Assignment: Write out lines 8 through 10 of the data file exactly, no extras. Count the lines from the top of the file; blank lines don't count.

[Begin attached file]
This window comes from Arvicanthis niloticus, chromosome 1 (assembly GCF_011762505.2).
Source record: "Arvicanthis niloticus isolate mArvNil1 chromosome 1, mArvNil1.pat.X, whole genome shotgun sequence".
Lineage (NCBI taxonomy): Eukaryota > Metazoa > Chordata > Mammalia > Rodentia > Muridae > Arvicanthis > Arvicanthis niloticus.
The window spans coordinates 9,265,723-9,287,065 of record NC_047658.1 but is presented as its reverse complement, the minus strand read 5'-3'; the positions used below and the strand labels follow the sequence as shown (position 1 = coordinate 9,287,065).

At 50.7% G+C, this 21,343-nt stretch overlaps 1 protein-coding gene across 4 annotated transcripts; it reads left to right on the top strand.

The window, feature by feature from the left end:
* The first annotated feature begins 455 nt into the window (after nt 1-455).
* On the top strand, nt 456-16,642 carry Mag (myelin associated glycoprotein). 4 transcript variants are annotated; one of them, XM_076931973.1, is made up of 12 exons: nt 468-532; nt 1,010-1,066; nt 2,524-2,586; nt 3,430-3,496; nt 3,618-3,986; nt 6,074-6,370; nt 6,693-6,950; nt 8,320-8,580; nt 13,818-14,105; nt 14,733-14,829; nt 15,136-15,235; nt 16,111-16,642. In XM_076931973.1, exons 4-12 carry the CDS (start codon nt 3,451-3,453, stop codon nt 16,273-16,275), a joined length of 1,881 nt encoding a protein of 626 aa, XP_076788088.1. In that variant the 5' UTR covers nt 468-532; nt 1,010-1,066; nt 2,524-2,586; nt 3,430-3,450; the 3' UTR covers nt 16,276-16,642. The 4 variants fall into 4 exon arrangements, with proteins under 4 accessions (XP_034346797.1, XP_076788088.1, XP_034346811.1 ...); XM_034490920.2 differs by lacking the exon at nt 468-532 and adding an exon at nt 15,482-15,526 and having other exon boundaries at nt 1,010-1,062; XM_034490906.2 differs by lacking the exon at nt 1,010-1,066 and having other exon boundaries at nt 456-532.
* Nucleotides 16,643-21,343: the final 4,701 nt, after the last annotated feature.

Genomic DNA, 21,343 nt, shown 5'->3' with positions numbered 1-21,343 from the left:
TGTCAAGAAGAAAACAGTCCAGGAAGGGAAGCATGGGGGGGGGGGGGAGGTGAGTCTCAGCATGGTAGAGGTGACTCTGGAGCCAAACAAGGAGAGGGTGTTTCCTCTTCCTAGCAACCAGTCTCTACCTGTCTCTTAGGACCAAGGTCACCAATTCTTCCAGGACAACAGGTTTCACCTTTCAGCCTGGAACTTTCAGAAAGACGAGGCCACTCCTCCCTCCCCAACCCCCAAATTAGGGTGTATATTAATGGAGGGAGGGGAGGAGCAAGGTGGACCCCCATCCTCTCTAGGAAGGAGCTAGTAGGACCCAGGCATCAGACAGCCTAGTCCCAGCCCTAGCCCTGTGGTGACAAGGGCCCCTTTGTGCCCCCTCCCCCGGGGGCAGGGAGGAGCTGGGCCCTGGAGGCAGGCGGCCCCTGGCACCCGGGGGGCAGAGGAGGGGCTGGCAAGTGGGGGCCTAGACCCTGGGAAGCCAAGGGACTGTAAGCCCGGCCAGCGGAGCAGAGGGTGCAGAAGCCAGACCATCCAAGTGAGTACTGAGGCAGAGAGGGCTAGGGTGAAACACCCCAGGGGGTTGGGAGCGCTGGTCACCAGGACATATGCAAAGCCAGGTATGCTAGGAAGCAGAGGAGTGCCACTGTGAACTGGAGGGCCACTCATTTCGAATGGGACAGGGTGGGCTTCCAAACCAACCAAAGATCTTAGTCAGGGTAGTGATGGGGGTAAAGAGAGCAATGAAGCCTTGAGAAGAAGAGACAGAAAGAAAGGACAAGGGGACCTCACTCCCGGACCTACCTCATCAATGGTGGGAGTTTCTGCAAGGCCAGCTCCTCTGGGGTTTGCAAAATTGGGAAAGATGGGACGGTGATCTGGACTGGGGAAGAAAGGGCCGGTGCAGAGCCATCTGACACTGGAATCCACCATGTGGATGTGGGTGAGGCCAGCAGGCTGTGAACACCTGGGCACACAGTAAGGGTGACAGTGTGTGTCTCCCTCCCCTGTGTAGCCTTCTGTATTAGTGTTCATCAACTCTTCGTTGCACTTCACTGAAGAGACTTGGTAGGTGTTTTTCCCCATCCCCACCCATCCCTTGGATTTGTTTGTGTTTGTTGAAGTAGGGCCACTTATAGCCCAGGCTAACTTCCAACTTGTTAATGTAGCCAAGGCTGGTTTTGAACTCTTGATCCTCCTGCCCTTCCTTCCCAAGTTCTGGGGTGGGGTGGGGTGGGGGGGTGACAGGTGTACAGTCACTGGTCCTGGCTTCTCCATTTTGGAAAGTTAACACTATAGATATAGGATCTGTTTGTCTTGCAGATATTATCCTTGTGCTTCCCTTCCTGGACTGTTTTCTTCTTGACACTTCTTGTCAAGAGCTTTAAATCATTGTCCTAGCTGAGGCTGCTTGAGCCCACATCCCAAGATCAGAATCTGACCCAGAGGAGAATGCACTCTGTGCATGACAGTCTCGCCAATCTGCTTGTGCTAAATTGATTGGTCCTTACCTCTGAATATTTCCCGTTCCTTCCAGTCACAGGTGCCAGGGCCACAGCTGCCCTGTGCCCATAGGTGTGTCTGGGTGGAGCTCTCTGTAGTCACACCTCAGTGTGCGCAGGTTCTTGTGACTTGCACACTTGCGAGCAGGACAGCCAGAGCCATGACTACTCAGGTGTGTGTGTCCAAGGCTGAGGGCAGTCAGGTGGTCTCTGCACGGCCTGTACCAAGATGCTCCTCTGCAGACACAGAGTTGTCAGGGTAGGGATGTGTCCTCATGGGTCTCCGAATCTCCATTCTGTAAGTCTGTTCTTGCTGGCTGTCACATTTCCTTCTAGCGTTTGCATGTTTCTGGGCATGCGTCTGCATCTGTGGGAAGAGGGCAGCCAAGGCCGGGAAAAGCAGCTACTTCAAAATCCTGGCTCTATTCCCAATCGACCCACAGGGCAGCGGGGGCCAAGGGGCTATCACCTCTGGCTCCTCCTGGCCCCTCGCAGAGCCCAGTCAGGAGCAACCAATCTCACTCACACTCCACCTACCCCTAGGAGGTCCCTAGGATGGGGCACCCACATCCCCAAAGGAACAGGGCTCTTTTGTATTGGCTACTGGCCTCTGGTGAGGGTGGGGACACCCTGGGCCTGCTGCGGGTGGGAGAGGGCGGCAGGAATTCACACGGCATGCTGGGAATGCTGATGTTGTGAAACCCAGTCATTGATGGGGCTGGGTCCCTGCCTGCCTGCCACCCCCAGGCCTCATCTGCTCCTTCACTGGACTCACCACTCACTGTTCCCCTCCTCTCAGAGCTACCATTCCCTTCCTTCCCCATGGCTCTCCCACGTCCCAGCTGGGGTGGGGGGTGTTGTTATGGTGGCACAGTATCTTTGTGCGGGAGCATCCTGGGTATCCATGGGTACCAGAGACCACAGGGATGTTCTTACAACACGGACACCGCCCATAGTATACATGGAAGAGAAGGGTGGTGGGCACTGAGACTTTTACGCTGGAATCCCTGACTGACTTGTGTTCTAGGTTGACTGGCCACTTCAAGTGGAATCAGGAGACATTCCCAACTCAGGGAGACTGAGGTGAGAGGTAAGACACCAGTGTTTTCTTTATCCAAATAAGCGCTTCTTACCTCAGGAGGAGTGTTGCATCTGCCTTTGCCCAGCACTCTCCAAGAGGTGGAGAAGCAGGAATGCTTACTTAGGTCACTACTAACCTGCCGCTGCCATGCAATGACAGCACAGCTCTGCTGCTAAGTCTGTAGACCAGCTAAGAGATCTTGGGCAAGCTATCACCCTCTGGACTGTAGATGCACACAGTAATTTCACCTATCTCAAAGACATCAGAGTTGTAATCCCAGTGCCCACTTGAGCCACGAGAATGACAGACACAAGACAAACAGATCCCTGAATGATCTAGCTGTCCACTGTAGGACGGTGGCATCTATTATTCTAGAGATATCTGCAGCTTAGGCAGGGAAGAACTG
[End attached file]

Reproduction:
* On the top strand, nt 456-16,642 carry Mag (myelin associated glycoprotein). 4 transcript variants are annotated; one of them, XM_076931973.1, is made up of 12 exons: nt 468-532; nt 1,010-1,066; nt 2,524-2,586; nt 3,430-3,496; nt 3,618-3,986; nt 6,074-6,370; nt 6,693-6,950; nt 8,320-8,580; nt 13,818-14,105; nt 14,733-14,829; nt 15,136-15,235; nt 16,111-16,642. In XM_076931973.1, exons 4-12 carry the CDS (start codon nt 3,451-3,453, stop codon nt 16,273-16,275), a joined length of 1,881 nt encoding a protein of 626 aa, XP_076788088.1. In that variant the 5' UTR covers nt 468-532; nt 1,010-1,066; nt 2,524-2,586; nt 3,430-3,450; the 3' UTR covers nt 16,276-16,642. The 4 variants fall into 4 exon arrangements, with proteins under 4 accessions (XP_034346797.1, XP_076788088.1, XP_034346811.1 ...); XM_034490920.2 differs by lacking the exon at nt 468-532 and adding an exon at nt 15,482-15,526 and having other exon boundaries at nt 1,010-1,062; XM_034490906.2 differs by lacking the exon at nt 1,010-1,066 and having other exon boundaries at nt 456-532.
* Nucleotides 16,643-21,343: the final 4,701 nt, after the last annotated feature.

Genomic DNA, 21,343 nt, shown 5'->3' with positions numbered 1-21,343 from the left: